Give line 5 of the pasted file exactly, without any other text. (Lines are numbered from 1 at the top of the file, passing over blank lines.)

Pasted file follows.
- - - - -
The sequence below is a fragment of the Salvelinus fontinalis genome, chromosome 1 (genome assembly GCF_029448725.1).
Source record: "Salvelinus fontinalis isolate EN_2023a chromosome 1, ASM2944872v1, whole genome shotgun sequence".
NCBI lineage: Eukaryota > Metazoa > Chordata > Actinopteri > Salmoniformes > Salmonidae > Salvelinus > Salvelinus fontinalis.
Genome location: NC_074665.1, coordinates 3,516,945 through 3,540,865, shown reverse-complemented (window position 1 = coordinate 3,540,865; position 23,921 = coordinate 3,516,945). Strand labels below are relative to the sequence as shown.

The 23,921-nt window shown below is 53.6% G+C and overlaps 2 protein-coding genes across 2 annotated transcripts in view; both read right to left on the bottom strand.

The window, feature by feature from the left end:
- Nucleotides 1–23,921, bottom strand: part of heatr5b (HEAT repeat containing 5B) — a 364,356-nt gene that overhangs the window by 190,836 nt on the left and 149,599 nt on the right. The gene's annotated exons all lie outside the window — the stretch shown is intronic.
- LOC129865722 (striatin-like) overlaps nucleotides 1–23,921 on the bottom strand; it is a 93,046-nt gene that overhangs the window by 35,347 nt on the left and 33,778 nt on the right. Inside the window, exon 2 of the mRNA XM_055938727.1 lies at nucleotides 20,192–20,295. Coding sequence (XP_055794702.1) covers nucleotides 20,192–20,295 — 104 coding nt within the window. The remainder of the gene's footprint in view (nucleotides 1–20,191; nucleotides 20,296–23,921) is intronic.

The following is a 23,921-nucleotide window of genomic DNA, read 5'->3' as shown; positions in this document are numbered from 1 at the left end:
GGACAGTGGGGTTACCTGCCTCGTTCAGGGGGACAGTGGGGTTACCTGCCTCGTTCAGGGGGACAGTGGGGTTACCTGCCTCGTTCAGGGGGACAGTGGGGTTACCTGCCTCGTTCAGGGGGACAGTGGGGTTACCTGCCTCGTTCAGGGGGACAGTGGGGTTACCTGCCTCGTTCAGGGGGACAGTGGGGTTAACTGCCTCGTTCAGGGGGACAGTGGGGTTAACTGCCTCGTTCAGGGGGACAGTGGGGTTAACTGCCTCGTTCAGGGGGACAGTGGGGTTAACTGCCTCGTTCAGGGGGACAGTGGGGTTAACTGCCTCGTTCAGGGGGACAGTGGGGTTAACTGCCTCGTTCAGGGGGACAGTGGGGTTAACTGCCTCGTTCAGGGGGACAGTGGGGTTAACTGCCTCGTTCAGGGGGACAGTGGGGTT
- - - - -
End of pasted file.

The 23,921-nt window shown below is 53.6% G+C and overlaps 2 protein-coding genes across 2 annotated transcripts in view; both read right to left on the bottom strand.